In a development that may signify an uphill battle for Aereo, Inc. in its quest to obtain compulsory licensing rights, a New York district court judge held Aereo rival FilmOn in contempt of a 2012 injunction for continuing to deliver live TV streaming services after the U.S. Supreme Court deemed Aereo’s service to be in violation of broadcast copyrights. Like Aereo, FilmOn has been targeted by broadcasters for providing copyrighted programming to customers through a network of miniature antennas that captures and transmits live, over-the-air broadcasts to subscribers over the Internet.
Two years ago, the networks convinced U.S. District Court Judge Naomi Reice Buckwald to grant injunctive relief against FilmOn, but the company resumed service to its New York customers after the Second Circuit Court of Appeals decided to overturn a similar injunction against Aereo. FilmOn, however, is prohibited from offering service elsewhere in the U.S. under the terms of an injunctive order issued last year by the U.S. District Court for the District of Columbia. Notwithstanding last month’s Supreme Court ruling, FilmOn continued to distribute over-the-air broadcasts in its New York service area for nine days. In so doing, FilmOn pointed to the high court’s conclusion that Aereo’s business model resembles a cable service in contending that FilmOn is entitled to the same compulsory license rights that enable cable operators to distribute copyrighted broadcast programming.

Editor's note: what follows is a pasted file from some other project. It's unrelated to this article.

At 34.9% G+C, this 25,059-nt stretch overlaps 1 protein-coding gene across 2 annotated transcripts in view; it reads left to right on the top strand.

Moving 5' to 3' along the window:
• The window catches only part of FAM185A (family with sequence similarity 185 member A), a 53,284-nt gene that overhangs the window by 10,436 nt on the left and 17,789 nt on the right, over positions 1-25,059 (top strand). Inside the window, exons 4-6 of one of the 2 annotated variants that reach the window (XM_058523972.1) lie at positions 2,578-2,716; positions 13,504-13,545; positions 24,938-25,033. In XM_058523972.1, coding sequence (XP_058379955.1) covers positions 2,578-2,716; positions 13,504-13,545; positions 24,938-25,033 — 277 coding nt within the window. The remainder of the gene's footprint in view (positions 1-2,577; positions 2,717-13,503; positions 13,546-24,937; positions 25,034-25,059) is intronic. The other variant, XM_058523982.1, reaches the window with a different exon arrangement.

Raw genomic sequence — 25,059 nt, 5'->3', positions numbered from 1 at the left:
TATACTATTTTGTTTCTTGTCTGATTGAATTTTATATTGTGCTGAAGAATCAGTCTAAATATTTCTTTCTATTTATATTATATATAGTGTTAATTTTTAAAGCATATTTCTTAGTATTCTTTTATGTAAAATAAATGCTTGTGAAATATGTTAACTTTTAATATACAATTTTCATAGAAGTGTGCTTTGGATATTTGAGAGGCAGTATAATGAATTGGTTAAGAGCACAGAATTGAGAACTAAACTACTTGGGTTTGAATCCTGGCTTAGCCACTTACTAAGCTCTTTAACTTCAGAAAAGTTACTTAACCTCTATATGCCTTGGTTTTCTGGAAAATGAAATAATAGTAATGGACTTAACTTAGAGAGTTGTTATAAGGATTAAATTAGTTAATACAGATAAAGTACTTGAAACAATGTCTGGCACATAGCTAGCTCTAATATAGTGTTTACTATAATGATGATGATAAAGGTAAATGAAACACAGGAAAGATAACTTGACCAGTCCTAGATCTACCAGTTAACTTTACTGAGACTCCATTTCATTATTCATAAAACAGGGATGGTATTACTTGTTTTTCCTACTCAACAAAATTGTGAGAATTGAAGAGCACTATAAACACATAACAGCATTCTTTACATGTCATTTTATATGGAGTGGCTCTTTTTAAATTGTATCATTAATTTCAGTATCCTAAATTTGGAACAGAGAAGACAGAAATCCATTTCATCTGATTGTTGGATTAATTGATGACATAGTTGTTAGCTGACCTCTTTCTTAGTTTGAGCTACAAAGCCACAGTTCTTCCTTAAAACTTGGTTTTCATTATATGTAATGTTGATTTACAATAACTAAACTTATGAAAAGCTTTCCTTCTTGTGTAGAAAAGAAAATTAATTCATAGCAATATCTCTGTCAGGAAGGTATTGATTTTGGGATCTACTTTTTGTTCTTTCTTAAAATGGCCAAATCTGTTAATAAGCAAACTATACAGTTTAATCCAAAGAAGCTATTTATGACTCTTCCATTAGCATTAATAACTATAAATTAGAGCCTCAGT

Citing an earlier pronouncement of the Second Circuit Court that Internet streaming does not qualify for a compulsory license, Buckwald decreed late last week that FilmOn “is not entitled to a license . . . and its retransmissions clearly and unambiguously fall under the scope of conduct barred by the injunction.” Buckwald also faulted FilmOn for “[attaching] far too much importance to the Supreme Court’s analogizing,” declaring: “the day the Supreme Court decided Aereo, you no longer had the cover of the Second Circuit’s opinion.” Adding, “on that day, FilmOn . . . should have pulled all of the content,” Buckwald imposed a penalty of $90,000, which amounts to $10,000 for each of the nine days that FilmOn continued to operate beyond the Supreme Court ruling. FilmOn founder Alki David vowed his company would appeal the decision, which he lamented as “unqualified and wrong.”